A Solution, Just Not The Solution

Force-based elements satisfy equilibrium in strong form, even with member loads. However, this does not mean force-based elements always get the exact solution. Consider a simple prismatic, linear-elastic beam with a point load at mid-span. Using a single force-based element with a single point load applied to the element using the eleLoad command. E = … Continue reading A Solution, Just Not The Solution

Plane Sections Do Remain Plane

Here's another conversation I've had with a concerned user (CU) of OpenSees, not necessarily the same CU that was worried about OpenSees crashing due to non-convergence: CU: "Do plane sections remain plane in the material nonlinear range of response?"PD: "Yes."CU: "What about with force-based frame elements?"PD: "Yes."CU: "How is that possible?"PD: "Because there's no other … Continue reading Plane Sections Do Remain Plane

Switching Sides

Used for flexible supports and flexible connections, among other things, zero length elements are perhaps the most versatile modeling tools available in OpenSees. One of the confusing things about zero length elements is how to properly define asymmetric response. For example, with a bridge abutment, you want to ensure the zero length element correctly interprets … Continue reading Switching Sides

A Complicated Equivalent

Whether you use closed-form or numerical integration, the deflection at the free end of a laterally loaded linear-elastic, prismatic column is known to be $latex PL^3/(3EI)$. This result is easily verified in OpenSees with either an elasticBeamColumn element or a material nonlinear element with elastic sections. Now suppose we philosophized a bit then posited the … Continue reading A Complicated Equivalent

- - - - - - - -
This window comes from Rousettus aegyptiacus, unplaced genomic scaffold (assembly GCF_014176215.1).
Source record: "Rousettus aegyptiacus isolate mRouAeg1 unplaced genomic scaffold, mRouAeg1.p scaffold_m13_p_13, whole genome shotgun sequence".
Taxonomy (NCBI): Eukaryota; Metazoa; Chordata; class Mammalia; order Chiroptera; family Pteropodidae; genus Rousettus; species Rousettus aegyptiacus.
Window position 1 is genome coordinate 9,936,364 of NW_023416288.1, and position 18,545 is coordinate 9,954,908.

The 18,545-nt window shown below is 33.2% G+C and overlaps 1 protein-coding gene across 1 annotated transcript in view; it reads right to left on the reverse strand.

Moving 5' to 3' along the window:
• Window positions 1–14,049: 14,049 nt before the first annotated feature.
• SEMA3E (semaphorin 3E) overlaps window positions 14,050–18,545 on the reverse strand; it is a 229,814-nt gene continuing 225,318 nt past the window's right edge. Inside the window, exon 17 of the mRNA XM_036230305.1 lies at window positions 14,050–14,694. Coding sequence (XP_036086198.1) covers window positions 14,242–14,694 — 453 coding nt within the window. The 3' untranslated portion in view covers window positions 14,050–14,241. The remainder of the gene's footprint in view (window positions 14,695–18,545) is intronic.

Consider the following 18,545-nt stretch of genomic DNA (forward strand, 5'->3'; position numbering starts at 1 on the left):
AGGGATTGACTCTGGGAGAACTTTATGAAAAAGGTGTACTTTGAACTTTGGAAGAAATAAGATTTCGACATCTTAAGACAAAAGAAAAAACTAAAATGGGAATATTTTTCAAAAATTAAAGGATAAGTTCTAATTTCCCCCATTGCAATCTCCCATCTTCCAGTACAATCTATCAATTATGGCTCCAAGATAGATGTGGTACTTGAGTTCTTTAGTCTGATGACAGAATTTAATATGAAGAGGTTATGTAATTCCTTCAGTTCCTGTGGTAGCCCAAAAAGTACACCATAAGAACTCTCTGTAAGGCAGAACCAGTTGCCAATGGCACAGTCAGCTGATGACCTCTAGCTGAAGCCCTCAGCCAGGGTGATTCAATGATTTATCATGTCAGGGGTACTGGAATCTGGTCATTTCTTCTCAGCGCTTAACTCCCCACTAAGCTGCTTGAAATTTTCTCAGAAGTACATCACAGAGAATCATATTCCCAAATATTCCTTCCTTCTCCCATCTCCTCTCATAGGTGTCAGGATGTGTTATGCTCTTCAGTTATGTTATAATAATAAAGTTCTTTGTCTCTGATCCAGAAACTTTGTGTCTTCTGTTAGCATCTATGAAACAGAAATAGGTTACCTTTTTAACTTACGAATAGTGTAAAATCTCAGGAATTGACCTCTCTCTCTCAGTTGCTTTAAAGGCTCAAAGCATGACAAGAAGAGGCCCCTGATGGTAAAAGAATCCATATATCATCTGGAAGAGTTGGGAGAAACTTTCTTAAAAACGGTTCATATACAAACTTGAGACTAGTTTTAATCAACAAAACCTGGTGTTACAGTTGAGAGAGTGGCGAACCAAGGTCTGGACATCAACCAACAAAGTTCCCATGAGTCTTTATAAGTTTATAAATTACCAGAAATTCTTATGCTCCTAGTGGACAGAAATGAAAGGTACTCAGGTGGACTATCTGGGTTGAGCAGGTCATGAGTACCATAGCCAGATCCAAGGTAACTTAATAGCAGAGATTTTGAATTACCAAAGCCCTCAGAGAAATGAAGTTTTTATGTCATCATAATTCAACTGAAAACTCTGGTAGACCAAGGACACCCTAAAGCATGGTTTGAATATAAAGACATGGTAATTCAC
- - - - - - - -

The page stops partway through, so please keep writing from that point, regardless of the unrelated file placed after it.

Fuzzy Zero Length Logic

There's a few interpretations floating around regarding the length--real or implied--of zero length elements in OpenSees. So, I made a Twitter poll to assess popular opinion. https://twitter.com/mikusscott/status/1516085441895624705 Despite being an "easy" question, only 50% of respondents chose the correct answer. Like "When was the War of 1812?", the question gives it away--zero length elements have … Continue reading Fuzzy Zero Length Logic

Hysteretic Damage Parameters

Because the C++ implementation is a straight translation of his FEDEAS subroutine written in FORTRAN, Prof. Filippou receives numerous inquires on the formulation of HystereticMaterial in OpenSees. According to the comments in the FORTRAN files, the bilinear backbone implementation (Hyster1.f) was finalized on November 24, 1994 followed by a trilinear backbone implementation (Hyster2.f) finalized on … Continue reading Hysteretic Damage Parameters

How to Record Section Curvature

I've seen recently a few people compute curvature for an OpenSees fiber section by dividing the difference between top and bottom uniaxial fiber strains by the distance between the fibers. While there's nothing technically wrong with this approach, it's a lot of work and it's error prone. In addition, this approach implies that using a … Continue reading How to Record Section Curvature

Gimme All Your Modal Damping

The GimmeMCK integrator is one of my more useful contributions to OpenSees. This integrator overcomes the limitations of the printA command and allows you to extract the individual mass, damping, and stiffness matrices, or some linear combination therein, in order to see what's assembled in an OpenSees model or to bootstrap new functionality. While getting … Continue reading Gimme All Your Modal Damping

Non-Convergence Is Not Structural Collapse

Legend has it that some published research results based on nonlinear dynamic analysis--incremental dynamic analyses, seismic fragility curves, Monte Carlo simulations, etc.--considered a non-convergent OpenSees model to indicate structural collapse or failure. Let's think about this for a minute. Here is the displacement response in two orthogonal directions at the top of a nearly 50 … Continue reading Non-Convergence Is Not Structural Collapse